. . .

"Every person at any time may be overwhelming." Indeed.

Thursday, May 17, 2007

"I thought you were knocking to say you needed me."

No, it's the workers hammering after gutting the old neighbor's townhouse.

When his mother couldn't pay anymore, his brother-in-law evicted him. A dumpster turned up on the driveway: "it's so trashed in there everything has to be thrown away."

Once he knocked on another neighbor's door asking for $5. "If he shows up at your place, don't open the door." He left my brother doughnuts that we threw away. When he asked about them the next day, we said "they were great. Thank you."

I don't know where he went, so I don't know if this is a thoroughly sad story. I know it probably is. It has something to do with needing, with knowing who you can expect help from, with boundaries (both wanted and unwanted), with being able to stomach the knowledge that someone's gone away and you can keep living without knowing where they've gone.

. . .

I found out tonight that I'll be teaching freshman composition next semester.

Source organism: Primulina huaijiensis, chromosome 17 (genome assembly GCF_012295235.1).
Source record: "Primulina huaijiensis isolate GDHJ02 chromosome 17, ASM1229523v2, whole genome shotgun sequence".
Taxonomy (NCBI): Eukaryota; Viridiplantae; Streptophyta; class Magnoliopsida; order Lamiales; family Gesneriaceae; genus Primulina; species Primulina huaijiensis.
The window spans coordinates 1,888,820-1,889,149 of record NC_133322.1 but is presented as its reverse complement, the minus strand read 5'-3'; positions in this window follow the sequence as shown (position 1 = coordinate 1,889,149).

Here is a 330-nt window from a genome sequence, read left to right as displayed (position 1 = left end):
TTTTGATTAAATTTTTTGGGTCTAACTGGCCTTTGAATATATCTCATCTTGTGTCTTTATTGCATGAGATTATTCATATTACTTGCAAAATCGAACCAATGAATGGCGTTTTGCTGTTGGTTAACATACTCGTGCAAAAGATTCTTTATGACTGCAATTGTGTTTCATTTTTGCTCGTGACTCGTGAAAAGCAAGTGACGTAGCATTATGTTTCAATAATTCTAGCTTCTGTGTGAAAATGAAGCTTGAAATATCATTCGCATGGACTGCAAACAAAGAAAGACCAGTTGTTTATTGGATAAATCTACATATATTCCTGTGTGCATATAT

I've been so inspired by my writing teachers; it's exciting to be in a position where I can work with students on their writing now.

(I get to teach writing! This keeps popping into my head and I get excited all over again. )

. . .

I'm unsure how to arrange odds and ends here, but I want this to be a place for them. Strange, the things that preoccupy us at the same time-- the divergent thoughts that make us up at any given moment.

Wednesday, May 16, 2007

We'll See.

I graduated on Sunday, giving me three months before I pack up again for graduate school.

All of my papers, books, clothes, etc. are laying in a pile on my floor in my mother's house. Blogging gives me a place to put everything away when I'm constantly between places.

. . .

Stuff Window

. . .

I'm not sure what this particular space will turn into. I love the idea of taking pictures everyday, though I'm not a good photographer by any stretch of the imagination. I just like saving random images and ideas in any way I can.

Last semester I had to write a critical introduction to my poetry thesis. I ended up writing about how I'm learning to have faith in the intuitive and the unintentional (less intentional, I should have said?). I think this blog will work from that place too.

. . .

“It was an offering; to combine, to create; but to whom?”
- Virginia Woolf